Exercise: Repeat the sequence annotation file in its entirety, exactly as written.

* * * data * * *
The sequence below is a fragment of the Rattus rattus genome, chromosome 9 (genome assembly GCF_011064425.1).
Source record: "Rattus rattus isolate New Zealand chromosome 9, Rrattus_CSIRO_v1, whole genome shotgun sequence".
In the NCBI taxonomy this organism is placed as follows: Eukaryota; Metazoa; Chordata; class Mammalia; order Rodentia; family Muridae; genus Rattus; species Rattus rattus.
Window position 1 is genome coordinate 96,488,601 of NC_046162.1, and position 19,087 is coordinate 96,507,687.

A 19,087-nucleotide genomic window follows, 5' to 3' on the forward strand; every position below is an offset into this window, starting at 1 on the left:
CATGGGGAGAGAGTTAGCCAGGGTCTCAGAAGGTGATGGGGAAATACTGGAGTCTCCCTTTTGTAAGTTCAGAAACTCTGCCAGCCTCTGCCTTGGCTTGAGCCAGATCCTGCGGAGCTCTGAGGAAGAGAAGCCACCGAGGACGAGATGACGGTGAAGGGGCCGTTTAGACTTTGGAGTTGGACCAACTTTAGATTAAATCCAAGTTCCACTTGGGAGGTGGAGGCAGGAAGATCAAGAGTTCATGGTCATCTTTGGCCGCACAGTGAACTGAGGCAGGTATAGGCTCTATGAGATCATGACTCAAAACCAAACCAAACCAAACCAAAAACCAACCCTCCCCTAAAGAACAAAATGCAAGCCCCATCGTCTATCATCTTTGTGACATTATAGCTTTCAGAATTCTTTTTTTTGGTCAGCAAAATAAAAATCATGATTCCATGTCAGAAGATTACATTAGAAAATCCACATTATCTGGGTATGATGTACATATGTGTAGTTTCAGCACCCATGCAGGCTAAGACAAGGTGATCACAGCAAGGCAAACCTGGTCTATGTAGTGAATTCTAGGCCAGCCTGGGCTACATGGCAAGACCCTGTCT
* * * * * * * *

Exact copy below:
The sequence below is a fragment of the Rattus rattus genome, chromosome 9 (genome assembly GCF_011064425.1).
Source record: "Rattus rattus isolate New Zealand chromosome 9, Rrattus_CSIRO_v1, whole genome shotgun sequence".
In the NCBI taxonomy this organism is placed as follows: Eukaryota; Metazoa; Chordata; class Mammalia; order Rodentia; family Muridae; genus Rattus; species Rattus rattus.
Window position 1 is genome coordinate 96,488,601 of NC_046162.1, and position 19,087 is coordinate 96,507,687.

A 19,087-nucleotide genomic window follows, 5' to 3' on the forward strand; every position below is an offset into this window, starting at 1 on the left:
CATGGGGAGAGAGTTAGCCAGGGTCTCAGAAGGTGATGGGGAAATACTGGAGTCTCCCTTTTGTAAGTTCAGAAACTCTGCCAGCCTCTGCCTTGGCTTGAGCCAGATCCTGCGGAGCTCTGAGGAAGAGAAGCCACCGAGGACGAGATGACGGTGAAGGGGCCGTTTAGACTTTGGAGTTGGACCAACTTTAGATTAAATCCAAGTTCCACTTGGGAGGTGGAGGCAGGAAGATCAAGAGTTCATGGTCATCTTTGGCCGCACAGTGAACTGAGGCAGGTATAGGCTCTATGAGATCATGACTCAAAACCAAACCAAACCAAACCAAAAACCAACCCTCCCCTAAAGAACAAAATGCAAGCCCCATCGTCTATCATCTTTGTGACATTATAGCTTTCAGAATTCTTTTTTTTGGTCAGCAAAATAAAAATCATGATTCCATGTCAGAAGATTACATTAGAAAATCCACATTATCTGGGTATGATGTACATATGTGTAGTTTCAGCACCCATGCAGGCTAAGACAAGGTGATCACAGCAAGGCAAACCTGGTCTATGTAGTGAATTCTAGGCCAGCCTGGGCTACATGGCAAGACCCTGTCT